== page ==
Breach, Compliance Management, Data Security, Government Regulations

Trade secret anti-theft bill passes House, awaits Obama’s signature


The U.S. House of Representatives yesterday passed the Defend Trade Secrets Act of 2015, which creates a single U.S. standard for protecting companies from intellectual property theft through civil recourse, including injunctions and damages against the offending parties in federal court.

The bipartisan bill, which arose in part out of concern over the growing threat of digital IP theft, already passed unanimously in the Senate earlier this month, setting the stage for President Barack Obama to sign it into law.

“Enacting this bill into law will help address the critical problem of trade secret theft, which stifles innovation and costs American companies billions of dollars annually,” said Senator Orrin Hatch (R-Utah), who co-authored the bill with Chris Coons (D-Del.), in a press statement. “I hope our success in acting to protect trade secrets will serve as a springboard for additional Congressional action to safeguard other forms of intellectual property.”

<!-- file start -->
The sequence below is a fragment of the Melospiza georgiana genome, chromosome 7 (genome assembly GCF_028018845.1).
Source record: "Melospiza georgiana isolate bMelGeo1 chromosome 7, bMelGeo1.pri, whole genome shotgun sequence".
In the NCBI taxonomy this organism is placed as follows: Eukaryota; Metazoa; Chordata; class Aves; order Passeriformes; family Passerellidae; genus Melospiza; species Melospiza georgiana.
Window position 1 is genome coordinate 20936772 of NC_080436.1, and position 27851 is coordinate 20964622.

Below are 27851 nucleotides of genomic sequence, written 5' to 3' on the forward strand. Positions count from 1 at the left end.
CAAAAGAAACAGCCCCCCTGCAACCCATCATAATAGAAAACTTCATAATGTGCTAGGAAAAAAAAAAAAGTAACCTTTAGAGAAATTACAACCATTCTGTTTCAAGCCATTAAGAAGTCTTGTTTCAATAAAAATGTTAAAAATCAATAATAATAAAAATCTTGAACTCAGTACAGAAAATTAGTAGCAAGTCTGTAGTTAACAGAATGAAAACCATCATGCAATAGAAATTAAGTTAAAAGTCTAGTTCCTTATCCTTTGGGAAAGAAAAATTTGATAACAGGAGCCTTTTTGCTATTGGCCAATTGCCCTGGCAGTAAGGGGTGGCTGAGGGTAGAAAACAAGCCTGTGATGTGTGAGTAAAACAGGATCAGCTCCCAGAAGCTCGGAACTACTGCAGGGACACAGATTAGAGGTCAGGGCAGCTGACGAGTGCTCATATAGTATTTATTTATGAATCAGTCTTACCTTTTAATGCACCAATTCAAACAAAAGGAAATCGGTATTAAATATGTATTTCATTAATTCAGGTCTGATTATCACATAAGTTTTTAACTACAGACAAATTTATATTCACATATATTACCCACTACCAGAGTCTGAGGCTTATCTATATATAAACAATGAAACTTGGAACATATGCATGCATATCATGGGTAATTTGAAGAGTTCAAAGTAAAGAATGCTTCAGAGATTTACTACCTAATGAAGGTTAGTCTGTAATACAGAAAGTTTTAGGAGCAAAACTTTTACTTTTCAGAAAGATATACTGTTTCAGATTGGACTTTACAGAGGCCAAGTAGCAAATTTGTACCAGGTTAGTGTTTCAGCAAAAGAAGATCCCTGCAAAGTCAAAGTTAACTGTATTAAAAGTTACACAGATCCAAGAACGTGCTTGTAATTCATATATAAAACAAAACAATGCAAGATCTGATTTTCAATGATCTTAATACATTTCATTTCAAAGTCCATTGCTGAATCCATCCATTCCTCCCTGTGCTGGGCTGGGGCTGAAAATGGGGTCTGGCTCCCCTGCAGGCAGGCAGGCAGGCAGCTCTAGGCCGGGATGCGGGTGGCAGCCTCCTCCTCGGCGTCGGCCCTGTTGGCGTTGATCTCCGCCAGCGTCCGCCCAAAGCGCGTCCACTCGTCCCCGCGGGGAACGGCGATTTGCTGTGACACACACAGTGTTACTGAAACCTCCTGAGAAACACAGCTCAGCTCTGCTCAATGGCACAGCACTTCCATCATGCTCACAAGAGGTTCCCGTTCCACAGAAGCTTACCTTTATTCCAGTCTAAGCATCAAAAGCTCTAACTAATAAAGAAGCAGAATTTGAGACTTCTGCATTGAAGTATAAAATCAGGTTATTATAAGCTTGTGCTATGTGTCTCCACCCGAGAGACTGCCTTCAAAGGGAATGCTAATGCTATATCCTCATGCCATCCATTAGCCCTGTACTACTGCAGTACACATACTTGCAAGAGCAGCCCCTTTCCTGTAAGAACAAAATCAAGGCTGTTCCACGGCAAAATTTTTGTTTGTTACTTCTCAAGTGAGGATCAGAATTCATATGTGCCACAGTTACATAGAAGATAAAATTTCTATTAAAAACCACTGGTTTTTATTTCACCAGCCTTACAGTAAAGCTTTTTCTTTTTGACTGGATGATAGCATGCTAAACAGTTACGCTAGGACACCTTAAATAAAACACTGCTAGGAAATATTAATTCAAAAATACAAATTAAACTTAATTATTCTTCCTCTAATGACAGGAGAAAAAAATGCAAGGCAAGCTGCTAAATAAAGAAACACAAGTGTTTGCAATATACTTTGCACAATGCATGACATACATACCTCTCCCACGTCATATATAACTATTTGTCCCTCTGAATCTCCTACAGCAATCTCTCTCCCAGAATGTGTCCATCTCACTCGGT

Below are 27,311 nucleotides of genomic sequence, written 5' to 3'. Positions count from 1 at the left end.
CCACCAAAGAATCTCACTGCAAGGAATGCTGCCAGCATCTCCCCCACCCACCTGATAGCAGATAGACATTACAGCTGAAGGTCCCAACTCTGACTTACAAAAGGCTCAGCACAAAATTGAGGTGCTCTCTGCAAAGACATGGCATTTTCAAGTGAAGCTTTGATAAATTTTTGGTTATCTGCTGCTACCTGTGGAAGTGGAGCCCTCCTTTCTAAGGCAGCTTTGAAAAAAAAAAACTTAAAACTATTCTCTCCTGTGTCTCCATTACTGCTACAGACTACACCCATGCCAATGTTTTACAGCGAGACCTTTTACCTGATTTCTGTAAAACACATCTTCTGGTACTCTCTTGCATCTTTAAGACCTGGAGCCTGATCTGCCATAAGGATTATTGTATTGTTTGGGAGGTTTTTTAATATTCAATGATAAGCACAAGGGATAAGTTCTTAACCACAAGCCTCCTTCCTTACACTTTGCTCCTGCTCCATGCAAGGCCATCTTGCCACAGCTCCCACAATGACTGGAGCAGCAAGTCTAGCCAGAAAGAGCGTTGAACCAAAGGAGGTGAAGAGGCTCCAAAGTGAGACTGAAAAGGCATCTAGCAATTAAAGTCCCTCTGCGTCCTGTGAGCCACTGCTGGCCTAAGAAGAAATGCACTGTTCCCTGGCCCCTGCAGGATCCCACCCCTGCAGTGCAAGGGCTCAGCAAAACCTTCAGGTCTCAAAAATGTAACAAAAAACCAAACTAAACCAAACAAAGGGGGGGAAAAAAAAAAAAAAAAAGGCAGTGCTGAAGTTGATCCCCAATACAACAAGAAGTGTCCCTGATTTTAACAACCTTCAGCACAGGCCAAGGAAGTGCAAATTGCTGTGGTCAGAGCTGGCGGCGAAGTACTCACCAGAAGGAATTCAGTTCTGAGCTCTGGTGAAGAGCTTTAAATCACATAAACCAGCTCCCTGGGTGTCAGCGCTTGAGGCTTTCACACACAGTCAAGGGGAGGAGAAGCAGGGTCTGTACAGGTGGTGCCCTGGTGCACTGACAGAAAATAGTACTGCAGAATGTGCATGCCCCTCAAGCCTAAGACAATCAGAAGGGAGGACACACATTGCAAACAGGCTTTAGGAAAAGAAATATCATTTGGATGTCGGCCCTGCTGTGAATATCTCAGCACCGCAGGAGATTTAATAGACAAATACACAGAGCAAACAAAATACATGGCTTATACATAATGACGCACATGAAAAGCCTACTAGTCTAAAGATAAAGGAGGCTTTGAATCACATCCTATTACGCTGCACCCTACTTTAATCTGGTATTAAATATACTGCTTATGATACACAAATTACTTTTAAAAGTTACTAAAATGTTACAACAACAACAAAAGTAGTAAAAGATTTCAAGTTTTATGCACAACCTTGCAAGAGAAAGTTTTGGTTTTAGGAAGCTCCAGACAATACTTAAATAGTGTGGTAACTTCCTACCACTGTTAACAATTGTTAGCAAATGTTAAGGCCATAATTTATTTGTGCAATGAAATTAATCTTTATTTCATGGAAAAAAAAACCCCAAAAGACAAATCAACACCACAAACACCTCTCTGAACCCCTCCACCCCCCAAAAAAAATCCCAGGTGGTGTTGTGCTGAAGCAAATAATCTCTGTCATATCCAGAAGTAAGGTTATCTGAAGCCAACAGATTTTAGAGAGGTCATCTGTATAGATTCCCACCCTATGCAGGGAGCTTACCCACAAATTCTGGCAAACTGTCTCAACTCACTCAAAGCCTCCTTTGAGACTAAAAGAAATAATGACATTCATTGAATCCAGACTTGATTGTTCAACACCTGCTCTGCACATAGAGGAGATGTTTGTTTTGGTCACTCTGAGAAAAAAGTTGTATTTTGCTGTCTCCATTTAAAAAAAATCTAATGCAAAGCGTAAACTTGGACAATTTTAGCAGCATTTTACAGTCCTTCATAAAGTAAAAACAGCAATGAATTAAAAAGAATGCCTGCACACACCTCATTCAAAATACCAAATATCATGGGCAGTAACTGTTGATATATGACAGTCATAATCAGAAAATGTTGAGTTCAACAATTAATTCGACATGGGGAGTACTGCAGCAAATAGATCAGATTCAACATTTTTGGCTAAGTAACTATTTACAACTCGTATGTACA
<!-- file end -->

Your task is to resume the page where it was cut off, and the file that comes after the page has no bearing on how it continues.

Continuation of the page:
Bradley Barth

As director of multimedia content strategy at CyberRisk Alliance, Bradley Barth develops content for online conferences, webcasts, podcasts video/multimedia projects — often serving as moderator or host. For nearly six years, he wrote and reported for SC Media as deputy editor and, before that, senior reporter. He was previously a program executive with the tech-focused PR firm Voxus. Past journalistic experience includes stints as business editor at Executive Technology, a staff writer at New York Sportscene and a freelance journalist covering travel and entertainment. In his spare time, Bradley also writes screenplays.

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